Nashville’s Gaylord Opryland Resort turns away Tea Party business

Alex Pappas Political Reporter
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No more Tea Parties at the Gaylord Opryland Resort in Nashville — or so the organizer of one conservative group said he was told.

The sprawling Nashville resort hosted the much-hyped National Tea Party Convention in February. But the organizer of a separate event, the First Annual Fiscal Conservative PAC conference, said the resort rejected his request to hold his convention there because the folks at the Opryland resort said the first Tea Party convention, where Sarah Palin was the keynote speaker, wasn’t profitable for them.

“I find that very hard to believe,” said Bill Hemrick, a wealthy Tennessee businessman who is organizing the First Annual Fiscal Conservative PAC conference in May.

Hemrick said representatives at the Gaylord Opryland Resort took organizers of his May 29 conference around for four hours touring the facilities. Before they could ink a deal, he was told that they’ve decided not to rent to Tea Party groups any more.

Kim Keelor, a spokeswoman for the Gaylord Opryland Resort and Convention Center, would not say whether all Tea Party groups have been barred from their facilities. And she would not comment specifically on why Hemrick’s group was not allowed to hold their convention there.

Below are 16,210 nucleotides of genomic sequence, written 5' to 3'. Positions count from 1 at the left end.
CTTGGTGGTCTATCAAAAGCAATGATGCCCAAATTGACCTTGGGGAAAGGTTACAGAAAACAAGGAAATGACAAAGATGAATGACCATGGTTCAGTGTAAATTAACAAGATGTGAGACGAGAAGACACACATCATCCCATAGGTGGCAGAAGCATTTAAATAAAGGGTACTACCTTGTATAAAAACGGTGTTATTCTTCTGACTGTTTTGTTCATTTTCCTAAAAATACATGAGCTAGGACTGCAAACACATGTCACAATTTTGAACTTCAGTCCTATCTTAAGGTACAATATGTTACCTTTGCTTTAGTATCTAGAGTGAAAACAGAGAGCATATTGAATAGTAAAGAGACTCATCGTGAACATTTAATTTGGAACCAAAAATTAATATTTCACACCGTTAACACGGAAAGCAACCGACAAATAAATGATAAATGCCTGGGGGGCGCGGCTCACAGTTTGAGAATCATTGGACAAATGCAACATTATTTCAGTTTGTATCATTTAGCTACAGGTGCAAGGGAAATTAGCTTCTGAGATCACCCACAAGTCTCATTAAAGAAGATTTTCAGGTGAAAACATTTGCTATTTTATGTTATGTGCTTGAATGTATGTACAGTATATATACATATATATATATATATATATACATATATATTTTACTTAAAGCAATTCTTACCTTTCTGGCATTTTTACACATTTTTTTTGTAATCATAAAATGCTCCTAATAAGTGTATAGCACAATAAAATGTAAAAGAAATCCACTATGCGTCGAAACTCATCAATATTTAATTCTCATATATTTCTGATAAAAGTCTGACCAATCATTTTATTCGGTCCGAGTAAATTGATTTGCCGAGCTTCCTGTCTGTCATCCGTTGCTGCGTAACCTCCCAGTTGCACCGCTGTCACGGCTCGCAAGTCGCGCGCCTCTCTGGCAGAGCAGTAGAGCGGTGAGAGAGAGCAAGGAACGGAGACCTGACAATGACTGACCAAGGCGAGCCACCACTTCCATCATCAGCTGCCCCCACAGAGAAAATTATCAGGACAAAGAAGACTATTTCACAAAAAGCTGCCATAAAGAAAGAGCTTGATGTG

But in an e-mail statement, Keelor said they “will work with any group that is able to meet the required contractual obligations related to booking a meeting or event at our property.” But while the National Tea Party Convention met those obligations, she said, the event — that drew hundreds of national and international media — cost the resort extra money. “The property did absorb some unforeseen costs to cover the extra security required due to the larger than anticipated turnout,” she said.

Hemrick said as a result of being turned down from the resort, his upcoming conference featuring Ann Coulter was scaled down from an expected crowd of several thousand to just 700 people. It will be held at the much smaller Sheraton in Nashville.

Hemrick made news last weekend by suing one of the organizers of National Tea Party Convention over money he loaned the convention’s organizer to pay for part of Palin’s speech. Neither Hemrick or Judson Phillips, the defendant in the suit, would speak about the lawsuit citing the on-going litigation.

Phillips told the Daily Caller he was surprised about that the resort would turn down Tea Partiers, pointing out that he was told that his event generated more than $1 million in publicity for the resort. Phillips, who is planning another convention in Las Vegas and is also contemplating another convention in Nashville, said he left on good terms with the resort and had even spoken with them about holding the event there again.

“I was left with a very distinct impression that they would want us back,” Phillips said.

UPDATE: Phillips, in an email Tuesday afternoon said The Daily Caller story “prompted us to contact Gaylord about our event we are planning for next year. As a result of our conversations, we are starting the negotiations to put our Winter 2011 event at the Gaylord Opryland.”

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